Lloyds Banking Group is to offer gender reassignment surgery as a standard part of its private healthcare provision.
The firm, which is partly owned by the British tax payer, will become the first UK bank to offer the surgery after calculating that 830 of its staff do not conform to “gender binaries”.
The banking group, which includes Lloyds Bank, Halifax, Bank of Scotland and Scottish Widows, will offer the service through private healthcare provider Bupa, allowing staff to have the procedure far quicker than on Britain’s socialised National Health Service (NHS).
The bank said in a statement: “The health and wellbeing of all our colleagues is of utmost importance to the group and we are committed to providing them with increasing and inclusive support.”
The firm has been partially owned by the tax payer since the government bailed it out during the 2008 banking crisis. It was ordered to sell off a large portion of its business in return for the bailout, with the newly separated part becoming TSB Bank.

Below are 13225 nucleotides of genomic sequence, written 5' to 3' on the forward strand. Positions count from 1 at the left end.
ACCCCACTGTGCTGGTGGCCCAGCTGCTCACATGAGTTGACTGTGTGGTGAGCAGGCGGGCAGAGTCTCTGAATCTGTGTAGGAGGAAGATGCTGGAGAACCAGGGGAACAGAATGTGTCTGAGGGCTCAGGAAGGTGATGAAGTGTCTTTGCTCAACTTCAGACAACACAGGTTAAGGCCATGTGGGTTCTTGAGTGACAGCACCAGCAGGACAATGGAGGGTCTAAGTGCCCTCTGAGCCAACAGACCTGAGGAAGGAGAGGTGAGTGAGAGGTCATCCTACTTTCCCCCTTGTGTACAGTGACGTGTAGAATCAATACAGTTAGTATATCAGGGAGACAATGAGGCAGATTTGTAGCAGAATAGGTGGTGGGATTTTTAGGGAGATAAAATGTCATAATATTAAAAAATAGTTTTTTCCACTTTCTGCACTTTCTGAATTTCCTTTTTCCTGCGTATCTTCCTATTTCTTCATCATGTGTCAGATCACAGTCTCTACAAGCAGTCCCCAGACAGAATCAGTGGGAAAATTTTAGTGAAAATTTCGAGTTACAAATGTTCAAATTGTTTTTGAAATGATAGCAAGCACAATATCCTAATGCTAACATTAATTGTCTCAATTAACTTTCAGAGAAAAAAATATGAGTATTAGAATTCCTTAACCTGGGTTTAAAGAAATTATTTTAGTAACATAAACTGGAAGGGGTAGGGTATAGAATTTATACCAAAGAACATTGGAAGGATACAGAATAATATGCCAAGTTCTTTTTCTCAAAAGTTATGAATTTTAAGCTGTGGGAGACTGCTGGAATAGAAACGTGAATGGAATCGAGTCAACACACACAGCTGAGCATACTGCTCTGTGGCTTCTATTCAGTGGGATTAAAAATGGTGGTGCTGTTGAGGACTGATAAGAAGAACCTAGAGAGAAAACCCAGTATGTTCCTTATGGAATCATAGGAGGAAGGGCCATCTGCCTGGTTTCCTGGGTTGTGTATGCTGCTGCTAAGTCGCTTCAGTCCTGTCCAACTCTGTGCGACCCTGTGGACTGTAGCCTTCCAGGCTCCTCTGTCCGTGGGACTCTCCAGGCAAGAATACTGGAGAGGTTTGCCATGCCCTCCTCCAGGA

Karin Cook, the bank’s director of operations, told Pink News the company wanted to be “inclusive to all colleagues”.
“We felt that our current healthcare provision was excluding certain conditions which were very important to people particularly in the support for some of the mental health issues that colleagues suffer.
“So it was essential that we were able to extend that to cover to people with gender dysphoria.”
The only other large employer to offer gender reassignment surgery as part of its healthcare plan is Bank of America Merrill Lynch.
Kimberley Bird, a senior executive at Lloyds who has undergone reassignment surgery, said: “I think as an organisation we have shown our visible commitment to the trans community. Having seen and worked in the trans community for some time now I know that the offering that we’re making is groundbreaking and that, as an organisation, and as an individual, I absolutely welcome this.
“I do think other organisations will follow quite quickly and it will just change lives.”